IEC 60601 - Limits of agreement as Essential Performance

Hi All,

Supposedly I have a medical device that measures and logs respiratory rate (it is not defined as an Alarm Monitor).

The efficacy of the device in clinical testing is determined with respect to a gold standard measurement (i.e by comparing the respiratory rate measured by the test device an a gold standard method). This is commonly done using a statistical method called BLAND ALTMAN which, in short, provides one with the "mean bias" between the two methods and the limits of agreement (i.e. the limits where 95% of the data will fall with 95% confidence)

For IEC 60601 one must define the Essential Performance which is the clinical function where loss or degradation beyond the limits results in an unacceptable risk.
During the safety and EMC testing we use a simulator that simulates respiration in a constant rate and we measure the respiration rate.

My question is if it is logical to use the same parameter used in the clinical testing - "limits of agreement = +/-X" as the essential performance, thus preforming a statistical post-analysis of the data collected during the safety&EMC tests making sure it does not exceed the pre-defined limits +/-X.

Thanks in advance.


Forum Moderator
Staff member
Not to sidetrack the question but if the device did fail, what is the unacceptable risk that would be realized? (The main point being that some devices do not have Essential Performance.)
That is actually a good question.
Since respiratory rate is a vital sign and the device is intended for hospitals , it must be defined as a medical device.
The risk here is that in a case of performance degradation, the medical staff would receive an unreliable clinical information. Although, in the current scenario it would be used in conjunction with other type of clinical information, it still might result in an unsuitable medical care.

The issue I have raised is due to the fact that we must define limits of "accuracy" for the EP of measuring respiratory rate.
Since for our device there is no guiding standard as opposed pulse-oximeter ( IEC 80601) which defines the accuracy, the question is what type of "accuracy" estimate would be most reasonable/accceptable to use.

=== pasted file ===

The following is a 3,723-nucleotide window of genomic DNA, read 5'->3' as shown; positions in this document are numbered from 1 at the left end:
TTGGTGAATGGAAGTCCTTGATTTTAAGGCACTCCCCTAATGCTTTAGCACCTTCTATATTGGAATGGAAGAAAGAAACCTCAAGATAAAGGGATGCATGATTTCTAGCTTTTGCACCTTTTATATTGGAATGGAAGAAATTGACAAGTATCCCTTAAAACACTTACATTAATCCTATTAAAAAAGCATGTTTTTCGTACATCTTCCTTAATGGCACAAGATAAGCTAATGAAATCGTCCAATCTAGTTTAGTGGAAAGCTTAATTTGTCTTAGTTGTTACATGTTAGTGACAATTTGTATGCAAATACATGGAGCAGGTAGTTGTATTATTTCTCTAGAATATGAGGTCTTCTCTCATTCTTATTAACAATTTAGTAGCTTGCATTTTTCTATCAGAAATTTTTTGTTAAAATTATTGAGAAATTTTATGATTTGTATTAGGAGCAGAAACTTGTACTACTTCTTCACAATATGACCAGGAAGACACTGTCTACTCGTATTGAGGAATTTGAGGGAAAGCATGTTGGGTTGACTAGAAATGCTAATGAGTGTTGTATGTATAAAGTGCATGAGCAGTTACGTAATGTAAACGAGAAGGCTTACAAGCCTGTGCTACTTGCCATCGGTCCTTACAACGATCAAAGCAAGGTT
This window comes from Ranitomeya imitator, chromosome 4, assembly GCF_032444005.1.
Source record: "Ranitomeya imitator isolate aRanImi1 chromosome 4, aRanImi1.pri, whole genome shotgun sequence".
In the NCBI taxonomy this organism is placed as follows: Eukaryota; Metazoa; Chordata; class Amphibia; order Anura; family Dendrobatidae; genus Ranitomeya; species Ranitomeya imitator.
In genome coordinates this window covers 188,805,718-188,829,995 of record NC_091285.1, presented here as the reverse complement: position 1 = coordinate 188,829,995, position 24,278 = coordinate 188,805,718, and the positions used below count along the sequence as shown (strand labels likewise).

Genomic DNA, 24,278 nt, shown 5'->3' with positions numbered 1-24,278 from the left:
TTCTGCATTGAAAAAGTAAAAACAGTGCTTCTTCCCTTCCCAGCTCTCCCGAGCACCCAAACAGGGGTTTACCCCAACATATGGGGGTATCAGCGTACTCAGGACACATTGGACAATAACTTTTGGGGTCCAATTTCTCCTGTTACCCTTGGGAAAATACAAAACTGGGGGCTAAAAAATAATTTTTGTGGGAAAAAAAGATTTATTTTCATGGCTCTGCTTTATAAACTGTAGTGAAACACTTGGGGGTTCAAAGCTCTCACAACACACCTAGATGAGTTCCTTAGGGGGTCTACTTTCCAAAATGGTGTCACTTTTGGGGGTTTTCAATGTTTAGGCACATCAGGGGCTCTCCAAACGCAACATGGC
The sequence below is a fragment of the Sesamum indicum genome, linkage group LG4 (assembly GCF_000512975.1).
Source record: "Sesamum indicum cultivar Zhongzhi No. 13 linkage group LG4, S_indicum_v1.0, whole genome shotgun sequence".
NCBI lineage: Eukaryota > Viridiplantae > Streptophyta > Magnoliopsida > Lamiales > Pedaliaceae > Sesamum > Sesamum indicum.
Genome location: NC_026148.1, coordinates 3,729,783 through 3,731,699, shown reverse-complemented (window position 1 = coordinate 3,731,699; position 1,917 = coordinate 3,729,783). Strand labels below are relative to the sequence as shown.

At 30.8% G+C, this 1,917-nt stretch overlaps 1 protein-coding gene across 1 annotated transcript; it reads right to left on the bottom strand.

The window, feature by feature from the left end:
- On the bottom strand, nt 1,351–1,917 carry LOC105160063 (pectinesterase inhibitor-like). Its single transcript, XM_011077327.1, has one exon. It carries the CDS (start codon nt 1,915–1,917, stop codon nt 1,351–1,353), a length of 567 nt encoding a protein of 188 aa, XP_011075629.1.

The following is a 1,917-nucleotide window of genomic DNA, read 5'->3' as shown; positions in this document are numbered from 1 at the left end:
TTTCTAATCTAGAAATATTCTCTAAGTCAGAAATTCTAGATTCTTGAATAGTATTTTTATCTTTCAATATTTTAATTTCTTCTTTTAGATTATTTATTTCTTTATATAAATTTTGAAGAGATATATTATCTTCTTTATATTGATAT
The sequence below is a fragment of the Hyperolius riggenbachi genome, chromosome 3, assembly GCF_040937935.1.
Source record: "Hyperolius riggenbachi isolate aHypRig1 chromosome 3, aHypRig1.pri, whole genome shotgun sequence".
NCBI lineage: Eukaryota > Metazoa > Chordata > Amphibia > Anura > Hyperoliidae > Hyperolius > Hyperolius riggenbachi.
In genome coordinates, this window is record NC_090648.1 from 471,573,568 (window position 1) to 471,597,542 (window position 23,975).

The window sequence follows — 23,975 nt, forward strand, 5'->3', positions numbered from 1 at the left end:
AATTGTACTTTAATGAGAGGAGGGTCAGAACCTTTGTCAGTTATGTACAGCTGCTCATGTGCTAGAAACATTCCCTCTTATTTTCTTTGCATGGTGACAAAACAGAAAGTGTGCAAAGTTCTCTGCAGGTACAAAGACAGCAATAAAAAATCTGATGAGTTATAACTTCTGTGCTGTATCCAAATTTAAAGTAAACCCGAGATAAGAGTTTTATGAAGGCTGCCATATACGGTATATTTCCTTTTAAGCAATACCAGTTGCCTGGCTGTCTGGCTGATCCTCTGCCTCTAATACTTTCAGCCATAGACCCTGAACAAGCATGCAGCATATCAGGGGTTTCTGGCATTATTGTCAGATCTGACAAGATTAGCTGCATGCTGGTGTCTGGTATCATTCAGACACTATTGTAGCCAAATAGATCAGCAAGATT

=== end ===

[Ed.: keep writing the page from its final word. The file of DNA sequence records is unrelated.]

If, for example, we say that the respiratory rate accuracy is +/- 10% then the immediate question would be how to calculate this, as we might get up to 60 respiratory rate value per minute. Does each value must be +/-10% with respect to the reference or would it be more logical to use a statistical analysis (like i suggested or other) over the duration of the test (e.g. EMC )

Peter Selvey

Trusted Information Resource
While there is a lot about "essential performance" which is nonsensical, there's actually a common sense bit at the end of the clause that says:

"Where this standard requires that ESSENTIAL PERFORMANCE is to be maintained following a particular test, compliance is checked by inspection and, if necessary, by functional test(s) that demonstrate the MANUFACTURER'S specified limits are maintained or the ME EQUIPMENT or ME SYSTEM transitions to a safe state as defined by the MANUFACTURER."

So, for example a water proof test shows that no water got anywhere near the electronics involved with measurement of respiration, then no need to test essential performance.

On the other hand another test might feasibly affect the electronics (say low or high temperatures?) you could devise a simulator test that gives reliable results that would allow you to detect if the electronics has been affected.

In other words, you can tailor the "functional tests" to suit. It does not need to be the full evaluation (e.g. multiple samples, statistical analysis) every time the standard calls out essential performance.

This does though highlight one huge oversight in the standard in that there is no baseline test to establish essential performance in a set of reference conditions. In practice, a manufacturer would do the more detailed baseline test first and then start to throw various "stress tests" such as EMC, water ingress, normal temperatures, storage, vibration, ageing, thermal shock, defib etc, and verify that nothing changed, usually by inspection or simplified tests based on the nature of "stress" being applied.

Also, in the case of a simplified test, it is normal to run the that test first to set a baseline, and possibly apply stricter limits than are defined in the essential performance, in order to detect whether the "stress" caused any variations. A fail result for this stricter limit should either trigger more detailed tests or investigate/eliminate the cause of the variation.

Anyway, without establishing a baseline the whole logic of tailoring the test to suit falls down. Even the above example of the waterproof test falls down logically if essential performance was never established in the first place.